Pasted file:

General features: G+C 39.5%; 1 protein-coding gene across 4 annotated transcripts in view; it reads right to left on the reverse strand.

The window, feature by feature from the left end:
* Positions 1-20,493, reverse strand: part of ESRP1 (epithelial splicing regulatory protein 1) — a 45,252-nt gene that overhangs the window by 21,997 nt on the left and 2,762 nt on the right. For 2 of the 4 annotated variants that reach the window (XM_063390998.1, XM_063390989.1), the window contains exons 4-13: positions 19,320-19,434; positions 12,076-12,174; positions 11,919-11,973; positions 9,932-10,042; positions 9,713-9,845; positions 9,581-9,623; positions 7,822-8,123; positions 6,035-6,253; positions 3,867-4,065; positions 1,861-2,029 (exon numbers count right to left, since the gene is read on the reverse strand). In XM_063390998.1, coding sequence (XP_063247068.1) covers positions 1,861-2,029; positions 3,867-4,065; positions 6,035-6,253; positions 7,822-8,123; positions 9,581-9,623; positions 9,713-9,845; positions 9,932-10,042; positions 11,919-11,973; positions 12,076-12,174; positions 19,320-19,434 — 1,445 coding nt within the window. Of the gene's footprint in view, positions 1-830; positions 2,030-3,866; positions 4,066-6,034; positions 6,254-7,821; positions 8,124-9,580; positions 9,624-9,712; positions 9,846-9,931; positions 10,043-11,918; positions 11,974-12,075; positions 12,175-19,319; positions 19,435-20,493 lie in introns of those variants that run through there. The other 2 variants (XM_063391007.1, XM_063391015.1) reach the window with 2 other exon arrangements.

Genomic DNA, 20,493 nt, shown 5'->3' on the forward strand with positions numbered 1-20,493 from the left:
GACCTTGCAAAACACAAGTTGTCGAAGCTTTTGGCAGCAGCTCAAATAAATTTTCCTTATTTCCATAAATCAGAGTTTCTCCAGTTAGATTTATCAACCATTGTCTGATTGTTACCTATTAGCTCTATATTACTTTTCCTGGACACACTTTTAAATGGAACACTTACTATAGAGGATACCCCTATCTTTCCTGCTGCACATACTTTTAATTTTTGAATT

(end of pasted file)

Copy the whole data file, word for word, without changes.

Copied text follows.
General features: G+C 39.5%; 1 protein-coding gene across 4 annotated transcripts in view; it reads right to left on the reverse strand.

The window, feature by feature from the left end:
* Positions 1-20,493, reverse strand: part of ESRP1 (epithelial splicing regulatory protein 1) — a 45,252-nt gene that overhangs the window by 21,997 nt on the left and 2,762 nt on the right. For 2 of the 4 annotated variants that reach the window (XM_063390998.1, XM_063390989.1), the window contains exons 4-13: positions 19,320-19,434; positions 12,076-12,174; positions 11,919-11,973; positions 9,932-10,042; positions 9,713-9,845; positions 9,581-9,623; positions 7,822-8,123; positions 6,035-6,253; positions 3,867-4,065; positions 1,861-2,029 (exon numbers count right to left, since the gene is read on the reverse strand). In XM_063390998.1, coding sequence (XP_063247068.1) covers positions 1,861-2,029; positions 3,867-4,065; positions 6,035-6,253; positions 7,822-8,123; positions 9,581-9,623; positions 9,713-9,845; positions 9,932-10,042; positions 11,919-11,973; positions 12,076-12,174; positions 19,320-19,434 — 1,445 coding nt within the window. Of the gene's footprint in view, positions 1-830; positions 2,030-3,866; positions 4,066-6,034; positions 6,254-7,821; positions 8,124-9,580; positions 9,624-9,712; positions 9,846-9,931; positions 10,043-11,918; positions 11,974-12,075; positions 12,175-19,319; positions 19,435-20,493 lie in introns of those variants that run through there. The other 2 variants (XM_063391007.1, XM_063391015.1) reach the window with 2 other exon arrangements.

Genomic DNA, 20,493 nt, shown 5'->3' on the forward strand with positions numbered 1-20,493 from the left:
GACCTTGCAAAACACAAGTTGTCGAAGCTTTTGGCAGCAGCTCAAATAAATTTTCCTTATTTCCATAAATCAGAGTTTCTCCAGTTAGATTTATCAACCATTGTCTGATTGTTACCTATTAGCTCTATATTACTTTTCCTGGACACACTTTTAAATGGAACACTTACTATAGAGGATACCCCTATCTTTCCTGCTGCACATACTTTTAATTTTTGAATT